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March 2009

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Cloud Computing Has Dark Lining

by Glen Emerson Morris
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Cloud computing has become a politically correct technology to believe in. Its advocates claim cloud computing is the future of computing, which realistically translates into a claim that cloud computing at least may have a future. There are several attractive aspects of cloud computing, and they are valid, but whether they outweigh the negative aspects is another issue.

Cloud computing is ultimately just another variation of the mainframe IT priesthood the Mac was developed to replace. While it has become popular over the last few years, cloud computing really introduces no new technology not available for the last 10 years. Cloud computing's primary innovation is its name. It would be a mistake to accept cloud computing as anything more than just a stage in the progress towards the Era of Desktop Marketing, and towards the more distant Era of Desktop Everything. Still, cloud computing has potential if approached with realistic expectations.

So what exactly is cloud computing? A loose definition would be software as a service offered via the Internet. This would include everything from consumer services like Yahoo e-mail and Google searches, to corporate grade HR and e-commerce. Strictly speaking, in a business context, cloud computing is synonymous with “software as a commercial service.” Cloud computing just sounds better, and makes a better headline. (This column will use the two phrases interchangeably.)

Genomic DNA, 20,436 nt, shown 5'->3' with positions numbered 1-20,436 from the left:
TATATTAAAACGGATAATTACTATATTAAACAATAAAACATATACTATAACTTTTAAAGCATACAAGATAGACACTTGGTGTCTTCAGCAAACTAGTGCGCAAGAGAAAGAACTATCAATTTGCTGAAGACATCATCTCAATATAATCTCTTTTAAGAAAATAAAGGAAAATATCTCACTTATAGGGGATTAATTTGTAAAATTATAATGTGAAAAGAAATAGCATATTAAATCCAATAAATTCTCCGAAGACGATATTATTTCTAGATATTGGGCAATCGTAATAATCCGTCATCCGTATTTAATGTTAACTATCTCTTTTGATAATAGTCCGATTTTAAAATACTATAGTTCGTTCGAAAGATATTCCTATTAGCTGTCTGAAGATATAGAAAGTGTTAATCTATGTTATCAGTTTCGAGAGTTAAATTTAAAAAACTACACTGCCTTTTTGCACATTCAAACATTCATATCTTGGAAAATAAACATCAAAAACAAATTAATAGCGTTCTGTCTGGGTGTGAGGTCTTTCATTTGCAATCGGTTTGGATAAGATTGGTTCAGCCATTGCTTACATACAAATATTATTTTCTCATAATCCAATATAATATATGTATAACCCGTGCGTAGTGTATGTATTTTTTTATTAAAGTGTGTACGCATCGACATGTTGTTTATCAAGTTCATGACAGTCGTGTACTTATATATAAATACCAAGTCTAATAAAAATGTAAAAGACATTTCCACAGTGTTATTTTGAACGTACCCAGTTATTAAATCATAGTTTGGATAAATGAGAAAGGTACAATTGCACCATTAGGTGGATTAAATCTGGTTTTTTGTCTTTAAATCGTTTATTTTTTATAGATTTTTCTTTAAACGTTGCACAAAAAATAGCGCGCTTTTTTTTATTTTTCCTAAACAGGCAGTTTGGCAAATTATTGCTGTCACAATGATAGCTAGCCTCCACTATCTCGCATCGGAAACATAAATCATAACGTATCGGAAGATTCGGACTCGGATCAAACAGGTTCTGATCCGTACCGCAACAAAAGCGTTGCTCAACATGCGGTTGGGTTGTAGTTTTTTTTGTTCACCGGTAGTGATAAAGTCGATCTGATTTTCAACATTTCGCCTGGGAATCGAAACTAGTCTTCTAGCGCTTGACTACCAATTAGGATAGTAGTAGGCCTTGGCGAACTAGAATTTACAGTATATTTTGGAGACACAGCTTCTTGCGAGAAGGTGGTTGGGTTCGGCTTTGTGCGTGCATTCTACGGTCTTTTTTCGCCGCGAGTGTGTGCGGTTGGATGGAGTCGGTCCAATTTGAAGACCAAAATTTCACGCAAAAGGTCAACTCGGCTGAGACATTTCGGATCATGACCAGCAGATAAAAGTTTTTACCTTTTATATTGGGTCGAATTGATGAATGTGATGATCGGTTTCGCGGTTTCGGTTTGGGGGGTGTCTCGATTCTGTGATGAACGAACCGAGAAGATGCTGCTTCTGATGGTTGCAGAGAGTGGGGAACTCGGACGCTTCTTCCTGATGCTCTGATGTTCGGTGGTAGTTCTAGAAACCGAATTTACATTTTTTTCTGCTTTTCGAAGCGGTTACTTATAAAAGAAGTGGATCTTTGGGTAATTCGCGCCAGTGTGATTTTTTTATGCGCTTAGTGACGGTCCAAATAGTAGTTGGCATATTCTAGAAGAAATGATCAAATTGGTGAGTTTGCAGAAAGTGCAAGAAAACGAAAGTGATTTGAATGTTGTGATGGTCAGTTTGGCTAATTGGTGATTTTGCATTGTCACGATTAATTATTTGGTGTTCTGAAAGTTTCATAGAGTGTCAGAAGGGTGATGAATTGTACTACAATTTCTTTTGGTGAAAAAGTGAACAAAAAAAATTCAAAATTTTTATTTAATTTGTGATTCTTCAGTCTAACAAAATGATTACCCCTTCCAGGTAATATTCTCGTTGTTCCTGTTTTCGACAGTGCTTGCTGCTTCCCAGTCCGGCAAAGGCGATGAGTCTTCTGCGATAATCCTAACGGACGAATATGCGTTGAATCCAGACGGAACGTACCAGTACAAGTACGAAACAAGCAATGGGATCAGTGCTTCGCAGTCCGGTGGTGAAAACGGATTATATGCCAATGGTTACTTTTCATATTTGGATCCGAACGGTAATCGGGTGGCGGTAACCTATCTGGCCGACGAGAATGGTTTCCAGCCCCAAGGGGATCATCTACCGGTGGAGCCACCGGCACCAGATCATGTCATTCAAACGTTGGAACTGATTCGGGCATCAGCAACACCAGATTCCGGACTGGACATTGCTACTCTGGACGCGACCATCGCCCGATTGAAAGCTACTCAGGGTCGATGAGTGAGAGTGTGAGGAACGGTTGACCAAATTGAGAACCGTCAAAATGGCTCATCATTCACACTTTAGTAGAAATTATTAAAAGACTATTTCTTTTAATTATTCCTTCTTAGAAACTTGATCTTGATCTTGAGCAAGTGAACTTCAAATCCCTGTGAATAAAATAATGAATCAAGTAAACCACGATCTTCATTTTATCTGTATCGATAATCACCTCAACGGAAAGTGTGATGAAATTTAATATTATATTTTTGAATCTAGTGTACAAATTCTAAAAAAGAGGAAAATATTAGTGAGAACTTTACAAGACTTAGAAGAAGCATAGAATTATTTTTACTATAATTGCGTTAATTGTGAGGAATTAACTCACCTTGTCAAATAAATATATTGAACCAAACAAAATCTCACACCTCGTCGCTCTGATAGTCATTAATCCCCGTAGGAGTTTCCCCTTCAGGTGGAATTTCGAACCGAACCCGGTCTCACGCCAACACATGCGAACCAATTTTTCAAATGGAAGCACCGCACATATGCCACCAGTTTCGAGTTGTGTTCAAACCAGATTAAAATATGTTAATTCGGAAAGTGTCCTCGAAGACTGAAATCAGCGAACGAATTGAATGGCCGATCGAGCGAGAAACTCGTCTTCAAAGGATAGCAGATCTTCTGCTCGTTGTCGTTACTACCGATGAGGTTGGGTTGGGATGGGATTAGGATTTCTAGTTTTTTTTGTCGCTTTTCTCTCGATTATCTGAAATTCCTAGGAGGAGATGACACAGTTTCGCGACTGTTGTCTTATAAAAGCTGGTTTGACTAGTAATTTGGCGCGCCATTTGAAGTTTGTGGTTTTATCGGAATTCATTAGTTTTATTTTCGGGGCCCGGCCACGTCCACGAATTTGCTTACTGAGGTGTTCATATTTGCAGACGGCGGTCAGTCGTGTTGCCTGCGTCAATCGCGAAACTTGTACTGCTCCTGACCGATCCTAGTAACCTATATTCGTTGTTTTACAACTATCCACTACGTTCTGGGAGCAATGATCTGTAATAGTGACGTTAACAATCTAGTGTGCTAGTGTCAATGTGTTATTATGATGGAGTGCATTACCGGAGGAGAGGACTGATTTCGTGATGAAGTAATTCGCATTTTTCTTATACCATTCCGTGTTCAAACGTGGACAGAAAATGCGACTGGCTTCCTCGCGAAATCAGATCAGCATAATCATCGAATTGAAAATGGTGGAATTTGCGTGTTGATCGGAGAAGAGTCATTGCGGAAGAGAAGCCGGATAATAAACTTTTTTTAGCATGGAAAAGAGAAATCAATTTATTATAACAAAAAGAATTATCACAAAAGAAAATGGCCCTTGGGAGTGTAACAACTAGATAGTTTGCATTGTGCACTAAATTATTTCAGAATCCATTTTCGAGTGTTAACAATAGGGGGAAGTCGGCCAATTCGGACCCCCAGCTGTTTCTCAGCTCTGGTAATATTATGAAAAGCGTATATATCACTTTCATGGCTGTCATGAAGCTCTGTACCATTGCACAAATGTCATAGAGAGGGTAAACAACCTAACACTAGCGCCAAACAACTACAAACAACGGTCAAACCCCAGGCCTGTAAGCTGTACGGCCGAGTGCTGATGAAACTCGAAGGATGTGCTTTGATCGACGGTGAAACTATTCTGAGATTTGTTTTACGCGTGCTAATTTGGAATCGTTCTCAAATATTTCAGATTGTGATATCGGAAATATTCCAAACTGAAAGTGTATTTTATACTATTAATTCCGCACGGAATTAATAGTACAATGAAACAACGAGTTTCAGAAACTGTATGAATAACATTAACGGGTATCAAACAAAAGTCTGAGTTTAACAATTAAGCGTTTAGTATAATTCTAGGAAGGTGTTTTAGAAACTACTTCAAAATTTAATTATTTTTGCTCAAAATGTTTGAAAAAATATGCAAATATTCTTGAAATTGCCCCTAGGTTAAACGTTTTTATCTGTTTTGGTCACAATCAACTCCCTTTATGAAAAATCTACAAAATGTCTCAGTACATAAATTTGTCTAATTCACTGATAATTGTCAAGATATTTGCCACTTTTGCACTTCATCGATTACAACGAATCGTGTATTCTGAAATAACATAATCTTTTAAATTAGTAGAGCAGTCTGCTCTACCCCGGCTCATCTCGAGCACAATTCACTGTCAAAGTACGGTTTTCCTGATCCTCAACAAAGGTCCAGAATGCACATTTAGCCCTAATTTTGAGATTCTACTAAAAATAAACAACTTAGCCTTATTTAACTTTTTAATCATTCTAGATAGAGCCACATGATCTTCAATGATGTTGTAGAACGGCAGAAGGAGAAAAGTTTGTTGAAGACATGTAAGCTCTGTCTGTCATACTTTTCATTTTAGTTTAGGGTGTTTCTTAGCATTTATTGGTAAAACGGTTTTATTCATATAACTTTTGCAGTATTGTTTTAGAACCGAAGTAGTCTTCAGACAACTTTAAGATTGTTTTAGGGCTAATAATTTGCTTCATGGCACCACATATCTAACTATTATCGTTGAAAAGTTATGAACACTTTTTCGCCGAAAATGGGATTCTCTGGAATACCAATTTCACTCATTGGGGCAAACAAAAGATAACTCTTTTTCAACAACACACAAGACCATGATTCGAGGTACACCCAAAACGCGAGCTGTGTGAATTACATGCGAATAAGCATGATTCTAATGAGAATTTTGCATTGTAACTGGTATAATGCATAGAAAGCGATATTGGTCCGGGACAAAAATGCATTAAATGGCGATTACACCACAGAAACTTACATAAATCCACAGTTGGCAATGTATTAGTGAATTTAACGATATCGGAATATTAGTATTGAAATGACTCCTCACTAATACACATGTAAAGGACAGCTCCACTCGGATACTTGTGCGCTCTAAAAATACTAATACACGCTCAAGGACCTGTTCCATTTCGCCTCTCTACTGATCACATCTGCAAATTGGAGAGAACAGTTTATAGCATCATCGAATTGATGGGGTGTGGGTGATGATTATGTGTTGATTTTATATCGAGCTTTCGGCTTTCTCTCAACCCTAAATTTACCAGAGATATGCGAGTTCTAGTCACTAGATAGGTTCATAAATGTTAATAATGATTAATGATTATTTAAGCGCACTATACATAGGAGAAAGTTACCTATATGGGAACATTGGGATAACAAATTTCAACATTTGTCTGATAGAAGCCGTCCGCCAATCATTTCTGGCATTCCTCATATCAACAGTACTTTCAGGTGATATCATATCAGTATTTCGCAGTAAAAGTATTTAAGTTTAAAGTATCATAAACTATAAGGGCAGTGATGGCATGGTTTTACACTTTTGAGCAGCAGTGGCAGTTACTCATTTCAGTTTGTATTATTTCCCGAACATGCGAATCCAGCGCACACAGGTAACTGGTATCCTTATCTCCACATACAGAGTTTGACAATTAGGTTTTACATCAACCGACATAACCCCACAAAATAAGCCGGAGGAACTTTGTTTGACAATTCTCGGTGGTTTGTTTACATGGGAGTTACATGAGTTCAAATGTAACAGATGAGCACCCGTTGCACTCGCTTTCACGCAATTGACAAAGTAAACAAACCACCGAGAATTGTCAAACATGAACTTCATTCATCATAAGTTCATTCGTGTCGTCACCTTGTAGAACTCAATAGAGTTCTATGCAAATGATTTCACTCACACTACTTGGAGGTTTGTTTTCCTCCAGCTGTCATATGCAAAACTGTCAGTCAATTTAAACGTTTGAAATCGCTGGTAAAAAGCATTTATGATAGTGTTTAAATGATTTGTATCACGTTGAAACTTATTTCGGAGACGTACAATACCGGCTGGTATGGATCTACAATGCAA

The main advantages of cloud computing are significant economies of scale and efficiency, particularly in the areas of operations, support and security. An SMB would have problems affording the critical mass of senior level engineers needed to deliver in any of these three areas. An SMB would also have problems affording the most advanced Internet security software packages, which are so expensive they only become cost effective when spread over much larger systems than an SMB would need.

The downside to cloud computing takes several forms. The usual main issue with cloud computing is data control, which can be a complex issue for any Website, especially those subject to the privacy laws of multiple nations. Swiss law, for instance, requires that some types of data collected in Switzerland remain in Switzerland.

There are other issues which get far less attention, though they are equally critical. Relying on cloud computing for core business services makes a business vulnerable to interruptions in service, overly dependent on a single provider, subject to new kinds of attacks through the Internet and vulnerable to a variety of problems if their vendor goes bankrupt or ceases operation without notice, and this is a very critical issue.

A key question which should always be asked is how much time, money and resources it would take to move to another software service if that should become necessary or desirable. It's a difficult question to answer because there are no industry standards for the critical areas of data format or security capability. Moving to another proprietary system might require extensive data conversion, and take significant time. Never trust a cloud computing business to tell you what it would cost to migrate to another cloud computing service provider. Only trust the numbers your company personally verifies, and plan for the worst, just in case.